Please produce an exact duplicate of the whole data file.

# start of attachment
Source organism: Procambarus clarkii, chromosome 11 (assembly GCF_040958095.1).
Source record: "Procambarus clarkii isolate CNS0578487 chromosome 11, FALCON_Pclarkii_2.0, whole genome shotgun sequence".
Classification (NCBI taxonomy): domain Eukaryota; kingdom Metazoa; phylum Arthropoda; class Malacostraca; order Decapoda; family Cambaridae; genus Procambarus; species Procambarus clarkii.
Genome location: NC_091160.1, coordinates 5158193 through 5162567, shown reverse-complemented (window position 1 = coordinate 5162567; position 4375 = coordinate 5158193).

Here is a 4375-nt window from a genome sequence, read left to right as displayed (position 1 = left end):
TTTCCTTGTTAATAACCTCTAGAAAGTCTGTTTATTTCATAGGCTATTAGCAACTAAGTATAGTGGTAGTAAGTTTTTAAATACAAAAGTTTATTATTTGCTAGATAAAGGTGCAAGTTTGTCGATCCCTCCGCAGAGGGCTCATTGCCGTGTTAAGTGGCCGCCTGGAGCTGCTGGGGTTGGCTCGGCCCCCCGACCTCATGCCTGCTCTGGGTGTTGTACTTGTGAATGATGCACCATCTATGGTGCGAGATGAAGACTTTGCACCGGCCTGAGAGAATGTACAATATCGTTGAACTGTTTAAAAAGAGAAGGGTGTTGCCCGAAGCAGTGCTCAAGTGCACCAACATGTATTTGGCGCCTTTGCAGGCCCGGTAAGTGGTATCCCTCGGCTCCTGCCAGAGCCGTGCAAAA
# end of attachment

Source organism: Procambarus clarkii, chromosome 11 (assembly GCF_040958095.1).
Source record: "Procambarus clarkii isolate CNS0578487 chromosome 11, FALCON_Pclarkii_2.0, whole genome shotgun sequence".
Classification (NCBI taxonomy): domain Eukaryota; kingdom Metazoa; phylum Arthropoda; class Malacostraca; order Decapoda; family Cambaridae; genus Procambarus; species Procambarus clarkii.
Genome location: NC_091160.1, coordinates 5158193 through 5162567, shown reverse-complemented (window position 1 = coordinate 5162567; position 4375 = coordinate 5158193).

Here is a 4375-nt window from a genome sequence, read left to right as displayed (position 1 = left end):
TTTCCTTGTTAATAACCTCTAGAAAGTCTGTTTATTTCATAGGCTATTAGCAACTAAGTATAGTGGTAGTAAGTTTTTAAATACAAAAGTTTATTATTTGCTAGATAAAGGTGCAAGTTTGTCGATCCCTCCGCAGAGGGCTCATTGCCGTGTTAAGTGGCCGCCTGGAGCTGCTGGGGTTGGCTCGGCCCCCCGACCTCATGCCTGCTCTGGGTGTTGTACTTGTGAATGATGCACCATCTATGGTGCGAGATGAAGACTTTGCACCGGCCTGAGAGAATGTACAATATCGTTGAACTGTTTAAAAAGAGAAGGGTGTTGCCCGAAGCAGTGCTCAAGTGCACCAACATGTATTTGGCGCCTTTGCAGGCCCGGTAAGTGGTATCCCTCGGCTCCTGCCAGAGCCGTGCAAAA